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Blacksmiths forge link to past



Metalworking is one of the oldest human skills. 

 Through the ages, there was always a need for a sword, or armor, or good strong gates to protect against intruders. Except, perhaps, in modern times. 

The iconic hammer and anvil have mostly given way to machine-tooling and mass production.

The Central Virginia Blacksmith Guild wants to keep the skills and tradition of forging metal alive.

The members—a mix of traditionalists, hobbyists, and artists—meet regularly to exchange knowledge, demonstrate skills, enjoy camaraderie of fellow tradesmen and pass the tradition  to the next generation.

“You’ll never find a better bunch of guys and women in terms of sharing of their time, their knowledge, their tools, their equipment, whatever, to help another smith out and keep the craft going,” said Guild Vice President Hunter Perkinson Jr.

Guild members throughout Central Virginia host the monthly meetings on a rotating basis.  A recent meeting was held in Petersburg. Members displayed completed projects and made others— such as crosses and leaves—on the spot.

The gatherings give members like  Daniel Boone of Louisa the opportunity to share a lifetime of experience.

“My father was a blacksmith,” Boone said. “When I was young I used to hang around the shop and get in everybody’s way, but I learned a whole lot.”

Boone claims his ancestors—including the famous one whose name he shares—have been smiths for many generations. He says the family trade stretches back to making armor for the Vikings.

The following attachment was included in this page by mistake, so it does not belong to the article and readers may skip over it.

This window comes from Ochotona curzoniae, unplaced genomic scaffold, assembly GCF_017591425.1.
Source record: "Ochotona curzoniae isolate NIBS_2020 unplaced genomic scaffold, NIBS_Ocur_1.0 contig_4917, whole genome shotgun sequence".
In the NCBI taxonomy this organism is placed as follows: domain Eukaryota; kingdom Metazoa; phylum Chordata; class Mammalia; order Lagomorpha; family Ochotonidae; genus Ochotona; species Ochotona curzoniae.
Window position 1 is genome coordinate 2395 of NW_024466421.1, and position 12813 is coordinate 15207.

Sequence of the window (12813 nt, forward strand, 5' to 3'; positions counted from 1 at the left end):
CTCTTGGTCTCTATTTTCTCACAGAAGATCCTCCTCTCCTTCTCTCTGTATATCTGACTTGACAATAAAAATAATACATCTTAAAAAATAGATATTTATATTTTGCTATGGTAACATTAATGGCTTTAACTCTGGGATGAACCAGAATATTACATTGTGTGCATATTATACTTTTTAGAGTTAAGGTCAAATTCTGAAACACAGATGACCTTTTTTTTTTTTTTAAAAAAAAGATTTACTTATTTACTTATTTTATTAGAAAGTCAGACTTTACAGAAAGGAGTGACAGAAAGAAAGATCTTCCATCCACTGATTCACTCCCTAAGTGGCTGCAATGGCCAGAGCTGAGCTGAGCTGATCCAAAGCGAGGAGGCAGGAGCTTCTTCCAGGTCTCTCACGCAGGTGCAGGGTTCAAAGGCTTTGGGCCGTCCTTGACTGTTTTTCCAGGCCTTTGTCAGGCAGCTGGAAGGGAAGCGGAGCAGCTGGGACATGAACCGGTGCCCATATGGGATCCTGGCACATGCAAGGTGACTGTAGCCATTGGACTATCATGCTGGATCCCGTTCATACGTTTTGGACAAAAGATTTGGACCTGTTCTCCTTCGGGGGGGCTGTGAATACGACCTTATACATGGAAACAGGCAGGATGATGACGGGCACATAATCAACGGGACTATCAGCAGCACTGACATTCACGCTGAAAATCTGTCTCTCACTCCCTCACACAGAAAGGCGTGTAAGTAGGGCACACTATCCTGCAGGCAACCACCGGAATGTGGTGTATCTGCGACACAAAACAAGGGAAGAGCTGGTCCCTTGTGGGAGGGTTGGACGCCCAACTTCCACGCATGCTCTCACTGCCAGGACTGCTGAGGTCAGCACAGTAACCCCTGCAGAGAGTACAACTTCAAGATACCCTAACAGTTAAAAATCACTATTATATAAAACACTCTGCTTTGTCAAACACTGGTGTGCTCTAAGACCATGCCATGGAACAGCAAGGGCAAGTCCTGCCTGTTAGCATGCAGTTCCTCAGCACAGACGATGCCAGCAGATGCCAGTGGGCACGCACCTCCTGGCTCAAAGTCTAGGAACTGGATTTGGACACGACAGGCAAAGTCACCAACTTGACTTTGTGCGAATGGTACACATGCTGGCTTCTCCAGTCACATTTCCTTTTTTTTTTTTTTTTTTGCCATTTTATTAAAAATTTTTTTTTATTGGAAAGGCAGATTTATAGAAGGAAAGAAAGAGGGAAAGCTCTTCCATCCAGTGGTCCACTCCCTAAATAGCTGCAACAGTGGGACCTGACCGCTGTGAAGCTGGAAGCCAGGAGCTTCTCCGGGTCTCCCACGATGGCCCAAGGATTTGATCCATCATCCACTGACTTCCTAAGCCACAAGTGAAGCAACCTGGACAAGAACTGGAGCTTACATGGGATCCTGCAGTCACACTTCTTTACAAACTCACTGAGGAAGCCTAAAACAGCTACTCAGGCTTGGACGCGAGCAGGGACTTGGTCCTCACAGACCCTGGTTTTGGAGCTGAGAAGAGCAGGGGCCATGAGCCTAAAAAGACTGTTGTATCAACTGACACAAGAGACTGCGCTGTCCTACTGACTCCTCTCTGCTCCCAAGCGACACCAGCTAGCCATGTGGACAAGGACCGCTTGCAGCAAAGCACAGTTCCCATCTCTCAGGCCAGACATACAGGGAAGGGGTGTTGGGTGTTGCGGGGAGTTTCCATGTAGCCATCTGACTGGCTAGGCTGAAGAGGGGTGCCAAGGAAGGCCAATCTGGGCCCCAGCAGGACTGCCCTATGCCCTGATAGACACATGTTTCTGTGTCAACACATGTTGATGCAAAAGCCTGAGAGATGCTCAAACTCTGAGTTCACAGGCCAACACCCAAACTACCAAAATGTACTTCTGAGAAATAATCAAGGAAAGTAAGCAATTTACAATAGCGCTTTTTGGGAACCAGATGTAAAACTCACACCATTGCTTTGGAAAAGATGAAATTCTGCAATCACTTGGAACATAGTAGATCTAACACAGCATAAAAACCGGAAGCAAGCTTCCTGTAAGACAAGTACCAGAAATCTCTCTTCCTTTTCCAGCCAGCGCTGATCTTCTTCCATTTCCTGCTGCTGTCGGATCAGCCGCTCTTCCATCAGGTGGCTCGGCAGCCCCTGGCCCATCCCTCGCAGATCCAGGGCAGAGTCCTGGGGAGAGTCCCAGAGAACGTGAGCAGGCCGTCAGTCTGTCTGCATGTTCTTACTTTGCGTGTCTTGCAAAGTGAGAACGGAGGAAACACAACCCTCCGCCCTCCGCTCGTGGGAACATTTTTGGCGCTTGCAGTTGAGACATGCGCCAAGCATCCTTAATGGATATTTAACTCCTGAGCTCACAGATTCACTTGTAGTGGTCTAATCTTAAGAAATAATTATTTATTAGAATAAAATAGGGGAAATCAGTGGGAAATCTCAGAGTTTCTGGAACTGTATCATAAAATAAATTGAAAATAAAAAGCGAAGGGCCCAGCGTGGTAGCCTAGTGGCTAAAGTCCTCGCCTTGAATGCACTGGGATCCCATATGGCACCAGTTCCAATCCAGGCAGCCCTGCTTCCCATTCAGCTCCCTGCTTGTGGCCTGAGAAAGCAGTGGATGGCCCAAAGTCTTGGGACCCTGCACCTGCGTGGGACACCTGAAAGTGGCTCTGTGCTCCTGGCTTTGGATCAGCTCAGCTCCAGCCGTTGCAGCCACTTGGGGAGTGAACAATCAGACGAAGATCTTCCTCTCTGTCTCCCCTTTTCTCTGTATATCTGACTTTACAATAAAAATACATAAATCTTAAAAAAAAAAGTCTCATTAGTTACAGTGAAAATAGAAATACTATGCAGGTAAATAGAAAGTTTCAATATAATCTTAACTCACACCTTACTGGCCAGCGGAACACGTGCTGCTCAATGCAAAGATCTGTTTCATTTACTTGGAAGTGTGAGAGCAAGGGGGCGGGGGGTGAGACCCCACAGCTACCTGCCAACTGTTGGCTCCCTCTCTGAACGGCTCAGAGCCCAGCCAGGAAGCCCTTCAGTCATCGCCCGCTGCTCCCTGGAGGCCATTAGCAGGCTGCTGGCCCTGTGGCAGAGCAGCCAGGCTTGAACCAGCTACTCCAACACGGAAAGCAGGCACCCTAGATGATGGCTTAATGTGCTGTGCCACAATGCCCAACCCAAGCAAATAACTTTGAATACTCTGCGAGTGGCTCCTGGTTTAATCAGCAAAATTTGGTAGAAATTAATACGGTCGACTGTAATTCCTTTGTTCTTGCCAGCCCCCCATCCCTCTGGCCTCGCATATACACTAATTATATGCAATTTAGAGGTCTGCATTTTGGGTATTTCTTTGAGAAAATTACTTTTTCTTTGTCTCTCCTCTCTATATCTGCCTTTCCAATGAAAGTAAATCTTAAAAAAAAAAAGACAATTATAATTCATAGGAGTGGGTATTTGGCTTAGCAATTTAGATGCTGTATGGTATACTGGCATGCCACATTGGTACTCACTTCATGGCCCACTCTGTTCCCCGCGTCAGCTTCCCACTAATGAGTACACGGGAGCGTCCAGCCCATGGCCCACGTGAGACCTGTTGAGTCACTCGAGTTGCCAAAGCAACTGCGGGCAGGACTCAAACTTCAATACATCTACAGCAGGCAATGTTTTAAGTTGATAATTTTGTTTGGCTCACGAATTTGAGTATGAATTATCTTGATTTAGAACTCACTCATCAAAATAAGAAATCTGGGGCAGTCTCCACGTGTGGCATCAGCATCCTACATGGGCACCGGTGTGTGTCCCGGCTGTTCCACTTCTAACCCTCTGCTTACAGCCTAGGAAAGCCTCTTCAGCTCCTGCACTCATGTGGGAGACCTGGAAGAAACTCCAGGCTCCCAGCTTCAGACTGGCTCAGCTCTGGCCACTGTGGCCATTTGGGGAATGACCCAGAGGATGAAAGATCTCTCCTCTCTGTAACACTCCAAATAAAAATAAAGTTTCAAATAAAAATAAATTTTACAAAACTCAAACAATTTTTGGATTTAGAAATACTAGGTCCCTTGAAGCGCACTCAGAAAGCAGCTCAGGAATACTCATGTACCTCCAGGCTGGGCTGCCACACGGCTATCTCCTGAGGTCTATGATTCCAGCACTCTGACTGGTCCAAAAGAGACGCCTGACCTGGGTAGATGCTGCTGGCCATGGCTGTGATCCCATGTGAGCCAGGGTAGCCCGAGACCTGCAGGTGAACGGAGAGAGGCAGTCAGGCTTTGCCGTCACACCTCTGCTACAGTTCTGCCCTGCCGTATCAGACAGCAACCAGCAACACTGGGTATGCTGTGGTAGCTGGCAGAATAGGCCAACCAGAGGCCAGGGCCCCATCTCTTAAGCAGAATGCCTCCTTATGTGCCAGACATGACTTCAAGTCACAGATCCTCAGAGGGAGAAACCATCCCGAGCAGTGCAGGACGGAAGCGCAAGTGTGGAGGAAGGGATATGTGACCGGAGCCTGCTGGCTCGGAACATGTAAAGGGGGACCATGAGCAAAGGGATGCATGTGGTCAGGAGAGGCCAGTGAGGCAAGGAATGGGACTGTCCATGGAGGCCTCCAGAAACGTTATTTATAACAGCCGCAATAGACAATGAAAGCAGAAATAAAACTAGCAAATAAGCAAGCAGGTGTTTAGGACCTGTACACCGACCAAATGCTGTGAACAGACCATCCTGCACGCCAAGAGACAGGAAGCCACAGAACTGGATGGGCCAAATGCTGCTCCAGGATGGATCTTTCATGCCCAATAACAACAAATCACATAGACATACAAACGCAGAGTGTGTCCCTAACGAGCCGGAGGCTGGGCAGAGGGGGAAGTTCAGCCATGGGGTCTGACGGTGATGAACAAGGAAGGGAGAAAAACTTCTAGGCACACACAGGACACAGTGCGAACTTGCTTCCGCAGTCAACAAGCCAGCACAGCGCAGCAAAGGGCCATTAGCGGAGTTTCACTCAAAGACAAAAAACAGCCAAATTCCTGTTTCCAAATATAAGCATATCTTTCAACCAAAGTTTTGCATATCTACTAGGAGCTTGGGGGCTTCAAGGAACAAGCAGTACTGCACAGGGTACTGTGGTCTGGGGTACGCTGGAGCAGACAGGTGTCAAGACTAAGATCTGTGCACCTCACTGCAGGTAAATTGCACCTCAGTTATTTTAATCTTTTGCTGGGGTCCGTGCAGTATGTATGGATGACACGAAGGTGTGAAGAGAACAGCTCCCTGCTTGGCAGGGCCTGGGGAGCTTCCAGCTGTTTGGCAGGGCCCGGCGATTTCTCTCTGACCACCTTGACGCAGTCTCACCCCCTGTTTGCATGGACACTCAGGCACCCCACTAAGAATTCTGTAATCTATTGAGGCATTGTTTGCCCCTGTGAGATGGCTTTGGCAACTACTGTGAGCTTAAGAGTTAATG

The larger-than-life Daniel forged his own path when “they found his skills at leading [people] were better than blacksmithing, and the rest is history,” the modern Daniel Boone explains.

While Boone seemed to have the trade stamped in his DNA, others came to the craft in a more roundabout fashion.

Artist Tom Chenoweth initially went to college for photography. He found he was better at working with his hands.

Two degrees and 36 years later, he makes furniture and does other artistic work.

Chenoweth said he doesn’t use traditional forging methods to create his art, but he said it still helps to know the basics.

“Blacksmithing is thousands of years old,” Chenoweth said. “By learning the old methods, you can then use your own aesthetic and knowledge to integrate it into things you do.”

Even in an age of machines, Guild members see a trade that is alive and well. Boone cited a number of factors for this longevity, the first being the uniqueness of the finished product.

Metal moves differently “every time you hit a piece,” Boone said. “So you can’t make two things alike. Machines do that. People don’t.”

The uniqueness has allowed metal artisans to share their methods and practices without fear of plagiarism. And so the coal-fired forge demonstrations of the Guild are available for everyone willing to learn.

“They want this to survive,” Boone said of the Guild members. “They want this to go on forever.”


Sean McCollum is a freelance writer who lives in Fredericksburg.